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Mind the Gap

20th Century Women offers a compassionate take on generational shifts.

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If you were given just a thumbnail description of the plot of writer/director Mike Mills' 20th Century Women, you might think you'd know what to expect from the character of Dorothea Fields (Annette Bening). The 55-year-old single mother of a 15-year-old son, Jamie (Lucas Jade Zumann), in 1979 Santa Barbara, Dorothea struggles with the confidence that she can provide everything Jamie needs to grow up emotionally healthy. So she turns to two younger women for additional support: 24-year-old photographer Abbie (Greta Gerwig), one of the boarders in their house; and 17-year-old Julie (Elle Fanning), their sexually precocious neighbor. And cue the baffled resistance of child-of-the-Depression Dorothea to anything these crazy kids might have to teach her son. Right?

Not quite. Dorothea, it turns out, is something of a trailblazer herself, a woman who went to flight school for a chance to fight in World War II, and a trained architect. When Abbie plays a punk record for Jamie, she's curious enough to try to understand the appeal rather than dismissing it; when Jamie gets in trouble at school for cutting class, she supports his desire for occasional extracurricular exploration. Bening's performances are almost invariably lovely in their subtlety, but here she's playing a particularly fascinating sort of character. Dorothea is a progressive who wants to keep up with the pace of the modern world, but isn't quite sure that she can.

That dynamic—and Mills' warm, compassionate take on it—energizes much of 20th Century Women, even as he navigates through several other relationships in this strange makeshift family. Jamie harbors an unrequited crush on Julie, who sneaks in through his bedroom window so that he can be her platonic confidante. Abbie begins a fling with Dorothea's other boarder, hippie mechanic William (Billy Crudup), even as she awaits news on whether she's healthy after a bout with cervical cancer.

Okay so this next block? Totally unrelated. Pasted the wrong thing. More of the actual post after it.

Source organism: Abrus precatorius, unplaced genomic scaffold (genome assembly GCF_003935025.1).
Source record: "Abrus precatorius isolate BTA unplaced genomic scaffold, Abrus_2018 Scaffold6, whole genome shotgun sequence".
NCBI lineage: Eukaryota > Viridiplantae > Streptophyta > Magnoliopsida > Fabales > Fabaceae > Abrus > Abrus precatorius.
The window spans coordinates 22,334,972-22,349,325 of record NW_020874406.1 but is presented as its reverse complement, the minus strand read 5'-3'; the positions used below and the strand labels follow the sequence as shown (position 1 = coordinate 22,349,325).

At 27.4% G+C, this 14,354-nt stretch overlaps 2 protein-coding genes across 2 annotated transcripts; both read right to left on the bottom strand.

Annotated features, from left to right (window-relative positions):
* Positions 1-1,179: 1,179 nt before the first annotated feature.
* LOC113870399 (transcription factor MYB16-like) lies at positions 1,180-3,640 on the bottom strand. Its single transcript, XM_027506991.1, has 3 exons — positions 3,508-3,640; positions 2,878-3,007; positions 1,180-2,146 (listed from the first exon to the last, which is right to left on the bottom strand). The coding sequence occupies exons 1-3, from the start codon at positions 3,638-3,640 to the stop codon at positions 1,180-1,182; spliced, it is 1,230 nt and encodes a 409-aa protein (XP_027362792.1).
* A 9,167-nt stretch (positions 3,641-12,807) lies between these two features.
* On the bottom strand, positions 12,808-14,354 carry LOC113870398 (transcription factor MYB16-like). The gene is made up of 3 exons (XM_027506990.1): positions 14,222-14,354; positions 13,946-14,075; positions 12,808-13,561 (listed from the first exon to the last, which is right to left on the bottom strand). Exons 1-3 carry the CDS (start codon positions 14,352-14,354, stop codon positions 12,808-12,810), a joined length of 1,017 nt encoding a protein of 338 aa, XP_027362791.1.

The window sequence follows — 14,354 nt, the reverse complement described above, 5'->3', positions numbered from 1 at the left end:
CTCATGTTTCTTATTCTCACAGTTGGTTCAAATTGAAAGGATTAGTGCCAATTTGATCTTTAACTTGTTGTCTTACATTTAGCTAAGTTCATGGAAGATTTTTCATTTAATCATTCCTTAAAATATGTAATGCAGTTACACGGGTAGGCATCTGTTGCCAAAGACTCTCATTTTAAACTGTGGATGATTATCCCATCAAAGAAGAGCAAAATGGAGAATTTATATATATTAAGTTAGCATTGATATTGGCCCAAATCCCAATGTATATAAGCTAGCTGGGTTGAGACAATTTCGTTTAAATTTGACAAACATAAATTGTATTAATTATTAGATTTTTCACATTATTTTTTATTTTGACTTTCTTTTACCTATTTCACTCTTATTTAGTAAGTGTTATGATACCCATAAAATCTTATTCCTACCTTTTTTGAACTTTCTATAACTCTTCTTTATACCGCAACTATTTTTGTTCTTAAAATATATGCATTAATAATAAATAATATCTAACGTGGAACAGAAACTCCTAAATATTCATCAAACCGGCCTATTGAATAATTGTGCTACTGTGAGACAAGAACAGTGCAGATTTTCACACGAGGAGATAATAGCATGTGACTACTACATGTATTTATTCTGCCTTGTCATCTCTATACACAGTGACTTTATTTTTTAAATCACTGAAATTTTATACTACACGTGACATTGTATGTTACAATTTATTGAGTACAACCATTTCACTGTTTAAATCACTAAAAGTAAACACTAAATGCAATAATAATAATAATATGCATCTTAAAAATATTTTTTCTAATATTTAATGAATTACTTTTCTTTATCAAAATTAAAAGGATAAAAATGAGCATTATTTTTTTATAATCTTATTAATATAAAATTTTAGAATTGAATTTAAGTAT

Mills navigates through all these characters deftly, stopping occasionally to provide backstory about the circumstances that shaped them (and, perhaps more surprisingly, to have them narrate what becomes of them after the events portrayed here). His affection for these characters is evident, but he's not always effective at shaping 20th Century Women's many episodes into a cohesive narrative. At times he seems distracted by punching hard on the historical specificity of his setting—the pop-music needle-drops, captions on screen explaining the seminal texts the characters are reading, or the pessimistic "crisis of confidence" speech by President Jimmy Carter that seemed to doom his chance for a second term—such that it seems nothing could have been quite so difficult as growing up in this particular place at this particular time. Indeed, there are moments when Mills all but puts a caption on the screen to tell us that This Is a Coming-of-Age Story, and Things Were Never the Same After That Important Year.

The center is strong, however, and it's strongest when the women are working through the generation gaps that divide them. Best of all is a wonderful scene set at one of Dorothea's dinner parties, where she and her guests shift uncomfortably over Abbie's insistence on normalizing the word "menstruation," and Julie gets a bit too-much-information-y about the loss of her virginity. There's not much in the way of laugh-out-loud comedy, but Mills finds gentle humor as well as drama in the way that their individual sense of age-appropriate instruction creates bumps in this plan to serve as Jamie's assistant life mentors.

At its heart, though, this is Dorothea's story more than it is any of the other characters', and Bening brings a grace to the role that's beautiful to watch. She gets miles out of the eye shift that indicates her shock at realizing the family car—and by obvious extension, herself—has gotten old. It's even more heartbreaking observing her attempts to better understand her son, while resisting opening her own fears and anxieties up to him in return. Portraits of a parent don't get much more multilayered than this one, in its respect for a woman willing to push herself into uncomfortable places, and keep learning about the world, all to do the best possible job at making her son a person who won't need her anymore.

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